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Global Financial Innovation Network promised

Chris Hamblin, Editor, London, 16 August 2018

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Eleven national financial regulators and related organisations have decided to establish a Global Financial Innovation Network, building on a proposal earlier this year to create a ‘global sandbox.’

Recognising the global nature of today’s financial services sector, the network will seek to provide 'innovative firms' (financial technological or 'fintech' start-ups and others) to interact with regulators all over the world in the most efficient way yet, helping them choose between countries when planning fresh software. It will also create a new way in which financial regulators can co-operate on the subject of IT, sharing their different experiences and approaches.

The eleven bodies hail overwhelmingly from former British jurisdictions. They are: the Abu Dhabi Global Market; the Autorité des marchés financiers of Québec; the Australian Securities & Investments Commission; the Central Bank of Bahrain; the Dubai Financial Services Authority; the UK's Financial Conduct Authority; the Guernsey Financial Services Commission; the Global Financial Innovation Network itself (contact Steve Chandler at innovate@gfsc.gg); the Hong Kong Monetary Authority; the Monetary Authority of Singapore; the Ontario Securities Commission; and the Consultative Group to Assist the Poor. Guernsey's participation in this network builds on its existing Innovation Soundbox, which welcomes FinTech firms into the Bailiwick from all over the world. The UK opened the "mother of all sandboxes" in June 2016 and has now taken on the fourth cohort of new firms that will benefit from its relaxation of "investor protection" rules.

The collaborating bodies, through their new project, are also canvassing the public for opinions about the part that GFIN should play and the tools that it should use as it struggles to fulfil its objectives. They plan to give the project three main functions:

  • to act as a network of regulators that collaborate in relation to, and share experience of innovation in, various markets, looking at emerging technology and business models;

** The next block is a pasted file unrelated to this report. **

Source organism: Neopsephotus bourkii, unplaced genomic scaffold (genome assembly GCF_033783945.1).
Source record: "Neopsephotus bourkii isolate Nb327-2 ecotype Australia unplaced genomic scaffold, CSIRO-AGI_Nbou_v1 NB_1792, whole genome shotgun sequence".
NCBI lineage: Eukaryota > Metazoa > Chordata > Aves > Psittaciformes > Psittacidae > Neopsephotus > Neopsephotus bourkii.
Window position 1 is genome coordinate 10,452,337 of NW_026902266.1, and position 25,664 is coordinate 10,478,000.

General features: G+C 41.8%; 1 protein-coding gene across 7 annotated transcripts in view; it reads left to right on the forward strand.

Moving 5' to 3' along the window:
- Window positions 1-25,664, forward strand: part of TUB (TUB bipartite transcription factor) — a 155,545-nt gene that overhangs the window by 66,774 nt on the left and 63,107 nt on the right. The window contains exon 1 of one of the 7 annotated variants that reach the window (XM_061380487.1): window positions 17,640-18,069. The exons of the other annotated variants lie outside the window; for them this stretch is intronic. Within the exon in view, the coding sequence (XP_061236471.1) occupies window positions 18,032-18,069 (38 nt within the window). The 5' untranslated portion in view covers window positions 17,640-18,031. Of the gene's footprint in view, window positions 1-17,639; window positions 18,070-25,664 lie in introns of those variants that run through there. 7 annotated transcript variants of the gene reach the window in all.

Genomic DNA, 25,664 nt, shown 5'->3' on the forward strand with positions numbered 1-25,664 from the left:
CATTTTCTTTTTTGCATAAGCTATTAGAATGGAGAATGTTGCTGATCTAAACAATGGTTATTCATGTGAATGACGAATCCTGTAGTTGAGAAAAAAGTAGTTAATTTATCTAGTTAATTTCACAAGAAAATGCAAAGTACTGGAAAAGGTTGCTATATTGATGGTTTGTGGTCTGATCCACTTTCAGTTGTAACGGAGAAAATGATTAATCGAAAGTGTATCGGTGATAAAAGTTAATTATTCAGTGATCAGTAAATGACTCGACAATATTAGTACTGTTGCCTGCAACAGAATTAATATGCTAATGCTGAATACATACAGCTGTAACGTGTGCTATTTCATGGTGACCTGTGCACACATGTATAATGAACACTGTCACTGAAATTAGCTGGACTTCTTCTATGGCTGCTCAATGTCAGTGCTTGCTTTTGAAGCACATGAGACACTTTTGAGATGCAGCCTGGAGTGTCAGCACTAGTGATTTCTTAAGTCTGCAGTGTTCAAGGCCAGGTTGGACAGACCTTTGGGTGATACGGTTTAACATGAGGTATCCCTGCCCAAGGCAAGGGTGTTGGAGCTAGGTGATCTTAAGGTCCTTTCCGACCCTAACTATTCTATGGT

• to provide a forum in which they can discuss policies and work on them; and
  • to provide firms with an environment in which to try out cross-border products and services.

The project is in its very earliest stages, so the regulators are welcoming as many comments as possible. The deadline for this is 18 October.

Firms that apply to conduct cross-border trials must obviously meet some prerequisites for entry; the regulators have yet to determine these but will eventually make them public. In a Balkanised fudge worthy of the Austro-Hungarian empire, the regulators are not proposing to establish a worldwide set of criteria but want instead to leave such decisions to each jurisdiction. The discussion paper seems to find favour with the idea that any new regulator that joins the scheme need not "facilitate supporting trials," whatever that might mean, as long as it makes this plain to firms that are thinking of applying to participate. Some regulatory members might wish instead to take advantage of "the network and joint work" only.

As part of the trial process, firms must demonstrate that they are capable of operating in more than one jurisdiction for the duration of any trial. A firm that wants to approach the GFIN too early for cross-border trials might find it more suitable to try things out in one jurisdiction before moving to others. Cross-border trials might first apply to 'cohorts' (intakes of applicants) and topics, the better to manage resources and allow the regulators to learn how to operate trials in the first place. The first trials could limit firms to the number of jurisdictions in which they want to test, although this could rise in the future. Another option might be to have a rolling application process rather than cohorts, whereby firms might submit applications at any time. This could provide greater flexibility for firms wishing to apply. The application of first instance must go to the home regulator. At the end of each trial, the head of the project intends to tell each firm about the merits of the product or service and the ways in which it benefits consumers or the wider financial market.

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